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Institutional logic of business bubbles: Lessons from the dubai business school mania
K. Alajoutsijärvi, , J.-A. Lamberg
Published in George Washington University
2014
Volume: 13
   
Issue: 1
Pages: 5 - 25
Abstract
In this essay, we integrate institutional and business bubble perspectives to build a theoretical explanation for the growth and subsequent decline of the business school sector in Dubai during the period 2002-2012. The motivation for our research-based essay stems from the question: "How is it possible that the world's top business schools simultaneously judged the market so badly and collectively invested in activities that, in retrospect, were far from economically rational and more closely resembled euphoria and mania?" Furthermore, we ask: "Why did business school leaders decide to enter the overcrowded Dubai market in particular, precipitating its boom-and-bust cycle? Our novel integration of institutional logics and bubble literatures produces a detailed theoretical understanding of why business school bubbles have emerged in the past and may emerge again in the future. From a practical perspective, we also indicate that business schools are not immune to business cycles or to bubbles and bursts. Business schools can even create their own bubbles and bursts. © of the Academy of Management, all rights reserved.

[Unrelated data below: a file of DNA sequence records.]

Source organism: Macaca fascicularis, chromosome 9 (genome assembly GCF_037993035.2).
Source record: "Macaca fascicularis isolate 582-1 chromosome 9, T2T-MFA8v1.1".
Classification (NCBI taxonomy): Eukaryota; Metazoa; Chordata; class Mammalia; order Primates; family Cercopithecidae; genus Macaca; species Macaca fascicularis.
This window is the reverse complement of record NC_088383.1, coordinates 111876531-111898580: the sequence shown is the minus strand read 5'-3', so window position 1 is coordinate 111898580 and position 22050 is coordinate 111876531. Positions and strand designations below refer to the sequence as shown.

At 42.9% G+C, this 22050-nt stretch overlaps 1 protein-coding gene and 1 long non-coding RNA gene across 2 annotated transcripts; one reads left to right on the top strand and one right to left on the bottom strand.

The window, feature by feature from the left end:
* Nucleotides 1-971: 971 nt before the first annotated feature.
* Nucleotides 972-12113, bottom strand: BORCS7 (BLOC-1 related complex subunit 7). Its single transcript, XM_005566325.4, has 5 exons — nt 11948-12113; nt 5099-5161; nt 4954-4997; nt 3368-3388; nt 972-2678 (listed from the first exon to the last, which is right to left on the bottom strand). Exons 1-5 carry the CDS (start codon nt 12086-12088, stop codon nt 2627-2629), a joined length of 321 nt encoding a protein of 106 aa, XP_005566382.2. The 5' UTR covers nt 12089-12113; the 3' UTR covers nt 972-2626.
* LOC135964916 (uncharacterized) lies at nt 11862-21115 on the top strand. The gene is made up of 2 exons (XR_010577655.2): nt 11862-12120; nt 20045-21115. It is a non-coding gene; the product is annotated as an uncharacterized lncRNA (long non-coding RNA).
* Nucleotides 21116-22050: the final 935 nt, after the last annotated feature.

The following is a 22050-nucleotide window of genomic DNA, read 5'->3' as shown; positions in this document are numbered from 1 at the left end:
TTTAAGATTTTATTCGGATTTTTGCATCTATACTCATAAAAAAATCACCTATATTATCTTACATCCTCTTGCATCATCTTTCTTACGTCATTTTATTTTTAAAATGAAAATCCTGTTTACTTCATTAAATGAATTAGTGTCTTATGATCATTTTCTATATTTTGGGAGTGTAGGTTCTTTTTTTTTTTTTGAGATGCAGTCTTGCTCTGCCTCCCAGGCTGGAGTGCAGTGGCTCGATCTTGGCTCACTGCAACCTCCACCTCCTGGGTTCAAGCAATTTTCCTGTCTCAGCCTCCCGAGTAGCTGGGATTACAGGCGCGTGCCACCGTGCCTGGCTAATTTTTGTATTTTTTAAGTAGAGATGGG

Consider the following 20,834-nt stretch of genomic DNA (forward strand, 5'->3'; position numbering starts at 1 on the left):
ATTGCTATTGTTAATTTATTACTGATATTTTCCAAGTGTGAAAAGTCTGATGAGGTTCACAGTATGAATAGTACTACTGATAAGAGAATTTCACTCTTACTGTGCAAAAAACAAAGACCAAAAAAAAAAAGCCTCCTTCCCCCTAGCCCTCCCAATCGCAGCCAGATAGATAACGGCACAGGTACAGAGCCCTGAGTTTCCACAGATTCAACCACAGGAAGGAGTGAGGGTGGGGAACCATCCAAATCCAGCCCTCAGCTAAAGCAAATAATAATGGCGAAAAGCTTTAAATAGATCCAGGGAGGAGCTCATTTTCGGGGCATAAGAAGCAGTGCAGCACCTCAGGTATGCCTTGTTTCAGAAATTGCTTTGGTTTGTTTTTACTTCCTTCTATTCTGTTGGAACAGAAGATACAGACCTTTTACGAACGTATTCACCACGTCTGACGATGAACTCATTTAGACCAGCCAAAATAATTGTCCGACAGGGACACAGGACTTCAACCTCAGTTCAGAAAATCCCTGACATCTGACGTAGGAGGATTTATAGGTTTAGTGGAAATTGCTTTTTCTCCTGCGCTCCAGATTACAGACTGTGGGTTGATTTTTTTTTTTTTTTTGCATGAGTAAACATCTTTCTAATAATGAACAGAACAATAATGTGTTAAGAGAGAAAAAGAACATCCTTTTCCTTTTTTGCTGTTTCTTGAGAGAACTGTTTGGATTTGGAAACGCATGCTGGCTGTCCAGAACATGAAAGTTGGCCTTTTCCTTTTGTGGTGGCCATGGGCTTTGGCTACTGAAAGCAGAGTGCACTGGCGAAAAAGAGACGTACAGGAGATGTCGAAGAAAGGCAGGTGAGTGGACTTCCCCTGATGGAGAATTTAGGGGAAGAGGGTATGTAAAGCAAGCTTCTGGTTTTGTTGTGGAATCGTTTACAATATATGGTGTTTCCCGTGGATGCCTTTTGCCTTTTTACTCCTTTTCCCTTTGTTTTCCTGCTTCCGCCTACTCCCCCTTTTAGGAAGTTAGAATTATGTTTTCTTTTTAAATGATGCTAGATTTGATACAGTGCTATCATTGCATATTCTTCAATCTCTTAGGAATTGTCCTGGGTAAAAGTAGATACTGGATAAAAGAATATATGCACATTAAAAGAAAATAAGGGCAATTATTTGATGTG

About the journal
JournalAcademy of Management Learning and Education
PublisherGeorge Washington University
ISSN1537260X